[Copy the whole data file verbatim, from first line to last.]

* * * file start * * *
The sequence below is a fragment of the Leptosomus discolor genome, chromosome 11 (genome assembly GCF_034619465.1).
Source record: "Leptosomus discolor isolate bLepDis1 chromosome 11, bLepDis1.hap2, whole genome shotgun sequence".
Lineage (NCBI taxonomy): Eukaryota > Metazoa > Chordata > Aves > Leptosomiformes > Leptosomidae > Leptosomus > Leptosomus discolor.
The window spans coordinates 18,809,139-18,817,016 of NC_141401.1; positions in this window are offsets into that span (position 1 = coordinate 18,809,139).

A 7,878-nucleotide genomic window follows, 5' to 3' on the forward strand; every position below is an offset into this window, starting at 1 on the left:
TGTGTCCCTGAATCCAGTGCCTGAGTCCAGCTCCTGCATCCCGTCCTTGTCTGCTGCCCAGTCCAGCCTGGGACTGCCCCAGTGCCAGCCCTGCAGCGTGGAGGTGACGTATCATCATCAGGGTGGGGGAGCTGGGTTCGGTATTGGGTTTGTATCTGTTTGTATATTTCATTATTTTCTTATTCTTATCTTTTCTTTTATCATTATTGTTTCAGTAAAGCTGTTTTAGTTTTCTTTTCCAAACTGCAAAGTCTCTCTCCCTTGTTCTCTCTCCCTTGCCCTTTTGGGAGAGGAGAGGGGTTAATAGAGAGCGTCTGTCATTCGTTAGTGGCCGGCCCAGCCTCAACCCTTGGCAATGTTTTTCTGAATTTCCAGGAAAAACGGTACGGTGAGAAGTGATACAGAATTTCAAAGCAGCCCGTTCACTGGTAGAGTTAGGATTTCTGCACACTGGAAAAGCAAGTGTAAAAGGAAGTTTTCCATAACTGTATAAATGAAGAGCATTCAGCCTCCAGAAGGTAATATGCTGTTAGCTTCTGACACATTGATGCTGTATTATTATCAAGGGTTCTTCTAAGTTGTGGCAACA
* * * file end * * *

The sequence below is a fragment of the Leptosomus discolor genome, chromosome 11 (genome assembly GCF_034619465.1).
Source record: "Leptosomus discolor isolate bLepDis1 chromosome 11, bLepDis1.hap2, whole genome shotgun sequence".
Lineage (NCBI taxonomy): Eukaryota > Metazoa > Chordata > Aves > Leptosomiformes > Leptosomidae > Leptosomus > Leptosomus discolor.
The window spans coordinates 18,809,139-18,817,016 of NC_141401.1; positions in this window are offsets into that span (position 1 = coordinate 18,809,139).

A 7,878-nucleotide genomic window follows, 5' to 3' on the forward strand; every position below is an offset into this window, starting at 1 on the left:
TGTGTCCCTGAATCCAGTGCCTGAGTCCAGCTCCTGCATCCCGTCCTTGTCTGCTGCCCAGTCCAGCCTGGGACTGCCCCAGTGCCAGCCCTGCAGCGTGGAGGTGACGTATCATCATCAGGGTGGGGGAGCTGGGTTCGGTATTGGGTTTGTATCTGTTTGTATATTTCATTATTTTCTTATTCTTATCTTTTCTTTTATCATTATTGTTTCAGTAAAGCTGTTTTAGTTTTCTTTTCCAAACTGCAAAGTCTCTCTCCCTTGTTCTCTCTCCCTTGCCCTTTTGGGAGAGGAGAGGGGTTAATAGAGAGCGTCTGTCATTCGTTAGTGGCCGGCCCAGCCTCAACCCTTGGCAATGTTTTTCTGAATTTCCAGGAAAAACGGTACGGTGAGAAGTGATACAGAATTTCAAAGCAGCCCGTTCACTGGTAGAGTTAGGATTTCTGCACACTGGAAAAGCAAGTGTAAAAGGAAGTTTTCCATAACTGTATAAATGAAGAGCATTCAGCCTCCAGAAGGTAATATGCTGTTAGCTTCTGACACATTGATGCTGTATTATTATCAAGGGTTCTTCTAAGTTGTGGCAACA